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The diurnal cycle of convection and atmopheric tides in an aquaplanet

Woolnough, S. J., Slingo, J. M. and Hoskins, B. J. (2004) The diurnal cycle of convection and atmopheric tides in an aquaplanet. Journal of the Atmospheric Sciences, 61. pp. 2559-2573. ISSN 1520-0469

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To link to this article DOI: 10.1175/JAS3290.1

Abstract/Summary

The diurnal cycle of tropical convection and its relationship to the atmospheric tides is investigated using an aquaplanet GCM. The diurnal and semidiurnal harmonics of precipitation are both found to contribute significantly to the total diurnal variability of precipitation in the model, which is broadly consistent with observations of the diurnal cycle of convection over the open ocean. The semidiurnal tide is found to be the dominant forcing for the semidiurnal harmonic of precipitation. In contrast the diurnal tide plays only a small role in forcing the diurnal harmonic of precipitation, which is dominated by the variations in shortwave and longwave heating. In both the diurnal and semidiurnal harmonics, the feedback onto the convection by the humidity tendencies due to the convection is found to be important in determining the phase of the harmonics. Further experiments show that the diurnal cycle of precipitation is sensitive to the choice of closure in the convection scheme. While the surface pressure signal of the simulated atmospheric tides in the model agree well with both theory and observations in their magnitude and phase, sensitivity experiments suggest that the role of the stratospheric ozone in forcing the semidiurnal tide is much reduced compared to theoretical predictions. Furthermore, the influence of the cloud radiative effects seems small. It is suggested that the radiative heating profile in the troposphere, associated primarily with the water vapor distribution, is more important than previously thought for driving the semidiurnal tide. However, this result may be sensitive to the vertical resolution and extent of the model.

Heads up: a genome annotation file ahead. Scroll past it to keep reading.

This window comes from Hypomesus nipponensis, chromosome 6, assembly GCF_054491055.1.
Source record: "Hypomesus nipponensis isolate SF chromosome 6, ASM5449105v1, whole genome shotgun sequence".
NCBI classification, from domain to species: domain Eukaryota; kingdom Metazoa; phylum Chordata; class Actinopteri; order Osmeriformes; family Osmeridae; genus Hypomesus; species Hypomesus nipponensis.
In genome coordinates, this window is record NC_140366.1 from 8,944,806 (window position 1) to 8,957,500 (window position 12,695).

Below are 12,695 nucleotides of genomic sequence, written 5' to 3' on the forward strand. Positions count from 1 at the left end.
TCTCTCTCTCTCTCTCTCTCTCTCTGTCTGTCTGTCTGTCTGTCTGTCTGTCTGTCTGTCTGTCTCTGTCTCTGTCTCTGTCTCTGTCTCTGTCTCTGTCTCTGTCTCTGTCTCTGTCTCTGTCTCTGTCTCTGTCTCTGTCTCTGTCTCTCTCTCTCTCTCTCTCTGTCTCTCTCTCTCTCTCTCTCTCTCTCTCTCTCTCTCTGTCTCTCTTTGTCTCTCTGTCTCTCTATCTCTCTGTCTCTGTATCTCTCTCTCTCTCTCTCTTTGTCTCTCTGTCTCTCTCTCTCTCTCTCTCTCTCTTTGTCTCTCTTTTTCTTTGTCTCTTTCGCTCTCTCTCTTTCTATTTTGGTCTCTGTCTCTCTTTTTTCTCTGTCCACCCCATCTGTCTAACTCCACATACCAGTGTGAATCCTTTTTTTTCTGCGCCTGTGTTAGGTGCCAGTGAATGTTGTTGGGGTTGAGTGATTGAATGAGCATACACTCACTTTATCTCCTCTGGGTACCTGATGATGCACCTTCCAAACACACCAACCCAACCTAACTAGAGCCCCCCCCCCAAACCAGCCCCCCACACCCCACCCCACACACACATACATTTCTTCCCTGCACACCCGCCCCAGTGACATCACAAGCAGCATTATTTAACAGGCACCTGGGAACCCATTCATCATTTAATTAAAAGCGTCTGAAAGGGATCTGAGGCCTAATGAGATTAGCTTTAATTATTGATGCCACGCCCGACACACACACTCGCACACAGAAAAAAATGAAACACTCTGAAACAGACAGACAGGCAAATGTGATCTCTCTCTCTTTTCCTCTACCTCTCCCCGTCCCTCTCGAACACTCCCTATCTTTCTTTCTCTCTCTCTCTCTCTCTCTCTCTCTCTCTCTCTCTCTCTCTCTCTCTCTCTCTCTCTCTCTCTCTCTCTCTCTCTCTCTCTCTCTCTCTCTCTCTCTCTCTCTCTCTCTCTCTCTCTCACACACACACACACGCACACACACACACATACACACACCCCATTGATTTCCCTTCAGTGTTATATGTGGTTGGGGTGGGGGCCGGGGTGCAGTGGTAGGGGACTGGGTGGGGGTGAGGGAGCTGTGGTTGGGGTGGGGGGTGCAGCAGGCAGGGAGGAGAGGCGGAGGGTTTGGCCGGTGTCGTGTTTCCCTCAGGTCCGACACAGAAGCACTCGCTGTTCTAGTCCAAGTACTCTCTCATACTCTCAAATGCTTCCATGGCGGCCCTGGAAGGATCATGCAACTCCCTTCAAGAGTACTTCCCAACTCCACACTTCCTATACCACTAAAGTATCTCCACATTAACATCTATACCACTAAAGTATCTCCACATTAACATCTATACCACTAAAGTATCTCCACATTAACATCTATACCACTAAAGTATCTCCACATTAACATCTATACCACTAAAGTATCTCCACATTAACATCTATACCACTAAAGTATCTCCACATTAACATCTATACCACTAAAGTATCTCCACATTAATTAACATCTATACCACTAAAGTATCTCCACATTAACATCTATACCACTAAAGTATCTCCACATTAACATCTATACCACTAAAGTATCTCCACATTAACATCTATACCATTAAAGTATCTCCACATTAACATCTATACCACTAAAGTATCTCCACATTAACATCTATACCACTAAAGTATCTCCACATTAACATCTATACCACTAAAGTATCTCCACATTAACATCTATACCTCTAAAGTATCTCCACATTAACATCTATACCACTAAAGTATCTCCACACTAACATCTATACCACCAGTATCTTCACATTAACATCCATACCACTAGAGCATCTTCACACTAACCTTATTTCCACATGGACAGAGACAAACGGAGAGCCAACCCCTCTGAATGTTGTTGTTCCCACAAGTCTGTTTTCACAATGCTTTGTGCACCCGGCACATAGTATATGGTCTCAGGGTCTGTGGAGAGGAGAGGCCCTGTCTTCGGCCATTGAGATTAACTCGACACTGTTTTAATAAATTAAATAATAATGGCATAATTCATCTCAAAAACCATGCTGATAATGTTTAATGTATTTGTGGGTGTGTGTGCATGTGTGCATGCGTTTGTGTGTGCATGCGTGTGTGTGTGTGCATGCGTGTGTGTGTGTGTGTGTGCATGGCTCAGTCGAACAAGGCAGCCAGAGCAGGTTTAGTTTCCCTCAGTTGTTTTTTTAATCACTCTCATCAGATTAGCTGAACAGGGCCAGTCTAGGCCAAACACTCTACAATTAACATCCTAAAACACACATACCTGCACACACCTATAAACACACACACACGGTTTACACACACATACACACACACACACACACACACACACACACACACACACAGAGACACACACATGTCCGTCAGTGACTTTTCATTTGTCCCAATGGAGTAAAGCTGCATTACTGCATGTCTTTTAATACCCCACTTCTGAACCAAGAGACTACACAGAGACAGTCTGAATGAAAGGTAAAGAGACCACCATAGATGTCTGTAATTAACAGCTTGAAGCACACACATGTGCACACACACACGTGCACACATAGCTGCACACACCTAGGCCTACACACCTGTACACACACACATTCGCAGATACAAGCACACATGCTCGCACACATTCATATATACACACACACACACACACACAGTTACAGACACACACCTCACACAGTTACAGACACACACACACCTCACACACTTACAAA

Item Type:Article
Refereed:Yes
Divisions:Faculty of Science > School of Mathematical and Physical Sciences > Department of Meteorology
ID Code:5166
Publisher:American Meteorological Society

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